Turning a mallet from green osage orange?

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Forum topic by Babieca posted 04-15-2016 08:14 PM 2561 views 0 times favorited 8 replies Add to Favorites Watch
View Babieca's profile


179 posts in 2417 days

04-15-2016 08:14 PM

I’ve been looking to get my hands on some osage orage to turn a mallet for a little while. I turned one from a maple baseball bat blank and it’s not holding up as well as I had hoped.

Anyway, a guy on craigslist has some osage orange logs that he said he would cut me blanks from, but the wood is green.

I was thinking I could rough it to somewhere close and then seal the end grain and let it sit in a bag of shavings. I could do the microwave or another drying trick as well. I’d rather not let it sit for a couple years to dry out in the shop.

If it was free wood, I’d try a couple different ways and share the knowledge on LJ, but I’d rather not pay good money for something that’s going to end up ion the firewood pile.

Anyone done a green mallet or have experience with osage orange?


8 replies so far

View JayT's profile


6414 posts in 3124 days

#1 posted 04-15-2016 08:52 PM

Osage is incredibly strong and tough and makes a great mallet.

One piece of warning though. When drying, it likes to split, often deeply and sometimes spectacularly (like popping open with a nice, loud bang). That is to say that if you turn it green, it may not survive the drying process. If you can get a piece with pretty straight grain, it will increase your odds tremendously, but still no guarantees.

You might be better off taking a log section, split it in half and let it dry some before turning. Probably won’t turn as nice as when it’s green but you’ll have a better idea of how it wants to split and can try to avoid any problem areas.

-- - In theory, there is no difference between theory and practice. In practice, there is.

View loiblb's profile


147 posts in 1969 days

#2 posted 04-16-2016 12:02 AM

I have some cut and in my drying shed. It has the yellow all through it. At this time it’s not split. I too look to turn a mallet with a few of my smaller cut offs. The stuff is heavy

View Wildwood's profile


2906 posts in 3048 days

#3 posted 04-16-2016 12:56 PM

Have never worked with Osage Orange but ruined several Mulberry logs through improper storage. Once bark is removed both woods look and act the same. Both Osage & Mulberry will darken from yellow to brown with age.

Sounds like buying spindle turning blanks completely sealed in wax. Wood completely sealed in wax will not allow moisture escape wood nor gain moisture. Wet wood is a relative term used by vendors because actual moisture content unknown.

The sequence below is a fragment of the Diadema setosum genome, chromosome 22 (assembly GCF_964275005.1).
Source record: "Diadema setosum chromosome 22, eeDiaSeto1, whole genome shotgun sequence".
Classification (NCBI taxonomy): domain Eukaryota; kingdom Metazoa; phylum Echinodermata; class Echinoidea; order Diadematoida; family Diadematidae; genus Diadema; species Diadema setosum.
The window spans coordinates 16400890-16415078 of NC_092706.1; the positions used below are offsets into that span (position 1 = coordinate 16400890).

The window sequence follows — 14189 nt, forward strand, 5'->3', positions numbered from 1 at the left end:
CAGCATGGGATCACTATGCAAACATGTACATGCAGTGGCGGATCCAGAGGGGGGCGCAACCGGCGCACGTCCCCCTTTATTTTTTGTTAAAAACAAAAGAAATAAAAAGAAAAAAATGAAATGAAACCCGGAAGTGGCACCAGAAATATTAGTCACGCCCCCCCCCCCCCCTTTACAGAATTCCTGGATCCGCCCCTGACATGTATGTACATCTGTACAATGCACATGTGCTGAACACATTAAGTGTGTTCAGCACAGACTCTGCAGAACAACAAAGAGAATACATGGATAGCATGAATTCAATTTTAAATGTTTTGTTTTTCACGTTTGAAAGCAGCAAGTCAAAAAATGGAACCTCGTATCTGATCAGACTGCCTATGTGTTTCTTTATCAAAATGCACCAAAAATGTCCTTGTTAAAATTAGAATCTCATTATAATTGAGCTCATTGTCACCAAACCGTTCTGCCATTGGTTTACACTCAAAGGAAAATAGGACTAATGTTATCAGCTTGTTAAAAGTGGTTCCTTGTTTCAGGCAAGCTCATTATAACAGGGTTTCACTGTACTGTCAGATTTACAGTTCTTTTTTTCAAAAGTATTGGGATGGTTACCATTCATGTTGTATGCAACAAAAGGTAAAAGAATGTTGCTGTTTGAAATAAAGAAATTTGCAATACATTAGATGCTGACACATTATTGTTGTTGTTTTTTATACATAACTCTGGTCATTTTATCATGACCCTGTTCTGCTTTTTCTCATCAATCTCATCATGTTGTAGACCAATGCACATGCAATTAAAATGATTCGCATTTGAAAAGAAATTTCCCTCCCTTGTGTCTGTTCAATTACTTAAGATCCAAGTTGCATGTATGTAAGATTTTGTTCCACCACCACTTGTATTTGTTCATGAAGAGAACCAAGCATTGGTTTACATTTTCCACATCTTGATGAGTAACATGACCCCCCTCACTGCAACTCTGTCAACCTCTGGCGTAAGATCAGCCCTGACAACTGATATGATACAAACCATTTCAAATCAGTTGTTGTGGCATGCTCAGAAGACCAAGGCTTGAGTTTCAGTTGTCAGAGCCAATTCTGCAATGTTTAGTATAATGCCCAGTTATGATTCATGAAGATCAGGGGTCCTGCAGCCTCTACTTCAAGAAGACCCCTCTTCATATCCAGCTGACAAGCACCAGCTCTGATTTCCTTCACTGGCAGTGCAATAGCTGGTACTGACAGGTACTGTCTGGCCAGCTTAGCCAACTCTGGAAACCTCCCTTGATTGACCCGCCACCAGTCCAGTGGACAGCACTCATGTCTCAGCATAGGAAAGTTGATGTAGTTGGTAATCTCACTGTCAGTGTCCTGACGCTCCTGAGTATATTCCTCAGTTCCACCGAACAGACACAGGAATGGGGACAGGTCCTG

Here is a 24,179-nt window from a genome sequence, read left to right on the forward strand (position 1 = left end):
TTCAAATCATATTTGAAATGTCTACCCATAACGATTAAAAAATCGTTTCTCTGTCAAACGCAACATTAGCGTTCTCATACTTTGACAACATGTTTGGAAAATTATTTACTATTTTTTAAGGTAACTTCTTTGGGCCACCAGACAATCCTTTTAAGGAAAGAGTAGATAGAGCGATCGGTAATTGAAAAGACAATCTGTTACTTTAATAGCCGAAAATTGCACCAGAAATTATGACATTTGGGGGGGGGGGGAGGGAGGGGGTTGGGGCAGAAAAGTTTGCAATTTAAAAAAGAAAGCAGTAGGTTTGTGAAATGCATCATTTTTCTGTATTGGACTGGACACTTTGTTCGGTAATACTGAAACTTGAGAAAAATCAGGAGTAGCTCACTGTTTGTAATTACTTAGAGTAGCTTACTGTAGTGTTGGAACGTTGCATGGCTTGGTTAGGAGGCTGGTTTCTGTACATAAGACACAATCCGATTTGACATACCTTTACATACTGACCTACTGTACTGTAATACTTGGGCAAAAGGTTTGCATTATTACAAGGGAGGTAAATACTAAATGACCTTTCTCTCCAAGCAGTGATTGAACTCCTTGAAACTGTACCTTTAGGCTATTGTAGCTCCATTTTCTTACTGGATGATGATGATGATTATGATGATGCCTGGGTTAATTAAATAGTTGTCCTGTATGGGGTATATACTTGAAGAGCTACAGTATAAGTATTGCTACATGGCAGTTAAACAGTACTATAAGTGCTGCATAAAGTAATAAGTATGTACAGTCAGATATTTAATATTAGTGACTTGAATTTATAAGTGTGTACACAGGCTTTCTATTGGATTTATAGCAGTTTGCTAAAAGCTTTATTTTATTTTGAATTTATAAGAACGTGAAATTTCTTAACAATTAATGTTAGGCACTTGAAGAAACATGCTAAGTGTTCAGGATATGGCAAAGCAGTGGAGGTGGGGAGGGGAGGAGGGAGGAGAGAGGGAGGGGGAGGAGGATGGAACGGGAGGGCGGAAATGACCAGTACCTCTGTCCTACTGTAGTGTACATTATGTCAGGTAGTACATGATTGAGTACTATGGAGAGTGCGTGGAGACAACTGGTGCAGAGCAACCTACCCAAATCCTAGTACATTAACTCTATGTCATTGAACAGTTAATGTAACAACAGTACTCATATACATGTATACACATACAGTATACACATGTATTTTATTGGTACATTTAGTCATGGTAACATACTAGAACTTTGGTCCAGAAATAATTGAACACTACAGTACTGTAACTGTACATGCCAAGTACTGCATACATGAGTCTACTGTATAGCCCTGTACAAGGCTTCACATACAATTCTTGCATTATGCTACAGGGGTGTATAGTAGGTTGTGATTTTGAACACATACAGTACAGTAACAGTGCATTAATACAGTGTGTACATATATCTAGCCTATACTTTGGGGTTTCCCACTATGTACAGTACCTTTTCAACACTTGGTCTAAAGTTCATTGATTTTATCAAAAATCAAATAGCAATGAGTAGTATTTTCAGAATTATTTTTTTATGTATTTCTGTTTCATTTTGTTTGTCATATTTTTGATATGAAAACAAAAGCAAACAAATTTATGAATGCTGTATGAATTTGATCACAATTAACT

Buyers need to scrap off wax from sides of blanks but leave wax on ends. Then either weigh blanks or use a moisture meter to get a ballpark MC to work with.

Using postage, kitchen or bathroom scale will give starting weight, as wood dries loses MC when weight remains same couple weeks in a row wood has reached EMC with its environment.
With a moisture meter get a rough estimate as soon as you check with meter. Even with inexpensive meters might see a minor difference in percentage take reading in morning & evening, sunny or rainy days.

Soon after my Mulberry disaster found this meter being discussed on various message boards because Lowe’s selling them for less than $10 so bought one. Also built a better storage shed for my turning wood. Well been a price increase but still recommend it!

Text books will tell you need a moisture content between 6 to 9 percent for your part of the country for indoor use. Think you would be safe to start turning at less than 16-18% MC.

-- Bill

View boisdearc's profile


44 posts in 2249 days

#4 posted 04-16-2016 03:50 PM

One thing about it, when you put the dry mallet handle in the green mallet head it should never come out because of the tremendous power of shrinking wood..

View loiblb's profile


147 posts in 1969 days

#5 posted 04-16-2016 04:12 PM

I have several of these green mesquite heads on green pecan handles. The mesquite acts like it may be too brittle for hard use. I may be wrong.

So I hope the Osage Orange works for my next run.

View Babieca's profile


179 posts in 2417 days

#6 posted 04-16-2016 04:47 PM

Thanks for all of your responses.

It sounds like the osage orange really wants to split, so I will probably pass on it, especially as he wants nearly as much as it would cost to get a blank online, where I will hopefully have a better idea what I’m getting.

View Kirk650's profile


680 posts in 1662 days

#7 posted 05-08-2016 06:07 PM

I’ve just joined the forum. Howdy.

I’ve made several mallets, mojito muddlers, pestles, and a couple of small bowls from Osage Orange. The splitting of the wood as it dries is the biggest problem, and a hard one to defeat. I believe, though I haven’t yet proven it to myself, that if you harvest the wood in the winter, when the sap isn’t running, it may split less.

Going on memory, the mallets were all turned from dead limbs from my big tree in the yard. It seems that the larger the diameter of the wood (trunk versus limb), the more it splits. I’ve tried several approaches to try to get it to dry without splitting. Nothing works great, but painting the ends and chainsawing a big diameter chunk of wood longways helps a bit. It still splits, but I’ve been able to recover large enough up split pieces to turn.

Not one turned Bowl from Osage Orange has survived in the desired turned form – cracks, splits, and deformation as it dries further. And good luck keeping the golden yellow color.. Keeping it out of direct or even indirect sunlight helps.

View Veerkamp's profile


3 posts in 1313 days

#8 posted 04-22-2017 08:13 PM

I use lots of green Osage but mine is the color green. Guess it’s called mud cured Osage. Very common here in Oklahoma but most people have no id a what is. Lol.

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